BBC script tip will work for you

by Neil Everton

The death of a former BBC News colleague reminded me of a piece of advice as relevant to speakers today as it was to TV journalists when it was delivered 50 years ago.

The colleague who died was Peter Woon, a man credited with changing the way the BBC reported the news. But that was later. When he was first hired his new boss, Tom Maltby, shared one piece of advice with Peter and all recruits to the newsroom:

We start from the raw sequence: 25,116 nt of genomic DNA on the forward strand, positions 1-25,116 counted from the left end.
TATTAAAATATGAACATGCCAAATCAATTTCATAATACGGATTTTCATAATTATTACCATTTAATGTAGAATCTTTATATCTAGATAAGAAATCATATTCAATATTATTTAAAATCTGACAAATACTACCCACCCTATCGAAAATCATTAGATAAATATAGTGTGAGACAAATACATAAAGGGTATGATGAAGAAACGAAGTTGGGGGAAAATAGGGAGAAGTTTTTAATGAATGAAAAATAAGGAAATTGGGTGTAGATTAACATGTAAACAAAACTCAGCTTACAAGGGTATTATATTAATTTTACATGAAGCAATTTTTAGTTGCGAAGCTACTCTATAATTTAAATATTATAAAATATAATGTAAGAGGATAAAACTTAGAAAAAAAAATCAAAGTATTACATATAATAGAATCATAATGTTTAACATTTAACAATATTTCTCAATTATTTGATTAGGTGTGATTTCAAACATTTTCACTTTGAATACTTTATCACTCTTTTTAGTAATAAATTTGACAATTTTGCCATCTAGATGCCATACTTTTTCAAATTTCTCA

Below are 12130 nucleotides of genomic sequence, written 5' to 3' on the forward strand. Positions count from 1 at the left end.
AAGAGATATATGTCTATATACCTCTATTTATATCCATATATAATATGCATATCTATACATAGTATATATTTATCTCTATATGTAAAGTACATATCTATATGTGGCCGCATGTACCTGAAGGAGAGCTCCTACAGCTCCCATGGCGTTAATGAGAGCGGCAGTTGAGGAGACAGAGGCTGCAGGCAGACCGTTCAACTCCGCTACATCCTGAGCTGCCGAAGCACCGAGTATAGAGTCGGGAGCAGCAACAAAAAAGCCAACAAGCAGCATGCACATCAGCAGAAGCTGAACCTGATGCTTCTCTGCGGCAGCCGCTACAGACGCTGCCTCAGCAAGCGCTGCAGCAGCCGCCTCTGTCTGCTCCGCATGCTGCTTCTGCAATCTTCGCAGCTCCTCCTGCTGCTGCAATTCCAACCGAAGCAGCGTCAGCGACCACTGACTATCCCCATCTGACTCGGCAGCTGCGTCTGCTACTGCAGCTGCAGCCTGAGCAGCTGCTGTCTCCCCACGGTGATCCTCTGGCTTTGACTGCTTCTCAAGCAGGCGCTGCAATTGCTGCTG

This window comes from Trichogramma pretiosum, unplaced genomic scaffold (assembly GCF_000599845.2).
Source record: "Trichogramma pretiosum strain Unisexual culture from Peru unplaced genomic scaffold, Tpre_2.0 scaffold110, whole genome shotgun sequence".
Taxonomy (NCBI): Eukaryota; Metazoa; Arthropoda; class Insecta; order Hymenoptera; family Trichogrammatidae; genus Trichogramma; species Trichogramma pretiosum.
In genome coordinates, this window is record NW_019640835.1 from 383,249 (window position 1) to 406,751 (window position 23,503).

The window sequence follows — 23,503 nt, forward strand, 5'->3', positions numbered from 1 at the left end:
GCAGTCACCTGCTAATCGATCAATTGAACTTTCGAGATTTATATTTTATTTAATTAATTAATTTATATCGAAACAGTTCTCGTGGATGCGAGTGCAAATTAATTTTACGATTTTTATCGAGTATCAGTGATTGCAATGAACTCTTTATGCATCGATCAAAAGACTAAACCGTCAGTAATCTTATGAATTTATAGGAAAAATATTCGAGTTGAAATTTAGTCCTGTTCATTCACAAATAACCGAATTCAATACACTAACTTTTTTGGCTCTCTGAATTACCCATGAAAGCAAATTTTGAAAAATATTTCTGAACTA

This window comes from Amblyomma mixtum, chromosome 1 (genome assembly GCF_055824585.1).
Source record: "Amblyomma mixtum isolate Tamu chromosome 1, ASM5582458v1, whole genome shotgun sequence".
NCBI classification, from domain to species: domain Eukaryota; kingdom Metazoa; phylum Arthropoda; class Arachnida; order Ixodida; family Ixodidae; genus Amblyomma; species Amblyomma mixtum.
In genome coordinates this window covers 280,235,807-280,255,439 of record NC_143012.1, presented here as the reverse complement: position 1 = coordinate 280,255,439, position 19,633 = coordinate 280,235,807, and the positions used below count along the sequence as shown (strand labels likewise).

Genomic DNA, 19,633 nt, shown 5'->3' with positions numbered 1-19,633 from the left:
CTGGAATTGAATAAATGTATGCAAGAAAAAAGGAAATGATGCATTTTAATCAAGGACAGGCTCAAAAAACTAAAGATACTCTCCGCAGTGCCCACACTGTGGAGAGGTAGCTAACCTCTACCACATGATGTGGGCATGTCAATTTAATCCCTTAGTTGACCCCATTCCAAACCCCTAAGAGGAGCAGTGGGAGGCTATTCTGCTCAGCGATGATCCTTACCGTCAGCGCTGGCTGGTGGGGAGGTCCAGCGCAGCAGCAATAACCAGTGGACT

“I never want to see you typing a script. You must dictate it so it will sound like the spoken, not the written, word when you deliver it.”

And that is why TalkitOut is at the heart of our presentation skills training. The words have to come out of your mouth before you commit them to paper.

If you write in silence, and judge your words only by how they look on the page, it’s hard to capture your true speaking voice. Your sentences tend to be longer, the structure more complex, and you lose the conversational quality your audience expects of you.

Say the words out loud before you write them. You’ll be amazed how it changes your speaking style, your fluency and your confidence.

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